And there will be plenty of time to ask hard questions of Hipstamatic about whether its serious with its plans for a Foundation of Photojournalism and what benefits, if any, it might provide for the production of new stories.

But, really, it’s time to move the conversation on. This applies to both the supporters and critics, as Ashley Gilbertson tweeted this week:

The vehement opposition to these apps commonly operates in terms of ideas of ‘legitimate photography’ versus ‘illegitimate photography’, in which a supposedly new realm of popular manipulation is undercutting the cultural status of established photography, all infused with a professional anxiety about the influence of ‘amateurs’. We’ve got to get beyond this frame. I’ve long argued that we have to reposition debates about photography so we recognise the inherent and unavoidable place of aesthetics and representation in the production of each and every photographic image, no matter who is making them. I’ve written about that in relation to photojournalism generally, specific images like the most recent World Press Photo winner, as well as everyday, personal photos. If we think about the latter, we might just appreciate that popular culture has a sophisticated appreciation that images can be both produced and hence constructed, yet function as documents, evidence and records. The stale, either/or, rendering of ways to understand our condition totally fails to apprehend such complexities.

Much of the criticism directed at the Hipstamatic is profoundly ahistorical. Given that the development of the app was driven in part by an interest in Polaroid, we have to wonder whether the detractors are as critical of those photographers who choose cameras, lenses, films, printing paper, or digital picture profiles to get a particular look to their images. In other words, don’t they have to mount a critique of pretty much all photography and photographers? John Edwin Mason had a series of tweets that made this point well, starting from the revelation that Ed Kashi’s Instagrams were subject to some online abuse:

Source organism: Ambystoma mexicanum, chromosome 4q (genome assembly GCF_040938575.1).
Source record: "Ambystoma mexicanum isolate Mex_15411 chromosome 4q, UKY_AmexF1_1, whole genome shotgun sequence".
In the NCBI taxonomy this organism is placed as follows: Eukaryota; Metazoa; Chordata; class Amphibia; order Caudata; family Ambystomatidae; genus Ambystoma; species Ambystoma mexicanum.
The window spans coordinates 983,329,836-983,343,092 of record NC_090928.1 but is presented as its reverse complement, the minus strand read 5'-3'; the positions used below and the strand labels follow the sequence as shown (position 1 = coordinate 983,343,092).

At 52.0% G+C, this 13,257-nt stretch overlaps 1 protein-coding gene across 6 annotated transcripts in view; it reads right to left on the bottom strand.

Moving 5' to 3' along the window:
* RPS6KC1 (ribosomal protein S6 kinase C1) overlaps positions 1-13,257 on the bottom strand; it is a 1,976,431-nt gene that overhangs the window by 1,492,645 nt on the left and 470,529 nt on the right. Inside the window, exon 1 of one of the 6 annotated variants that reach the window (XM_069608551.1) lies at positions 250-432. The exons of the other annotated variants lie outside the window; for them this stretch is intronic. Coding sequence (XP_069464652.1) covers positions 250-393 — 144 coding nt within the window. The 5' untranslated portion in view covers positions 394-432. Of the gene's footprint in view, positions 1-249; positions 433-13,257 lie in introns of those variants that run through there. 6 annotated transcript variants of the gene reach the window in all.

We also have to dispense with the idea that everything produced with these apps is poor, banal or the same. If you want to see a great contemporary image maker who can produce visuals with smartphones and apps way better than most, check out the work of  Richard Koci Hernandez.

One of the things that is most significant about Hipstamtic and Instagram is that they make photography popular, social and mobile. This is why Facebook is prepared to pay $1 billion for a company that has no revenue. It’s not actually about the photography – it’s about the social and the value of Instagram’s user community, which numbers 50 million or more and is growing at the rate of 5 million per week.

All that said, this post is not actually a defence of these apps. I’m not interested in being for or against. I want to put the critiques in context, understand their historical and conceptual limitations, and reframe the issue. There has been too much heat and not enough light.

The primary question has to be what stories can you tell with what tools? Do these new tools help produce more interesting visual narratives that can be connected to more people? It’s entirely possible, and could even be happening now, but those have to be the grounds on which we should judge their success or failure. Let’s move the conversation forward to that point, and dispense with the angst and anxiety.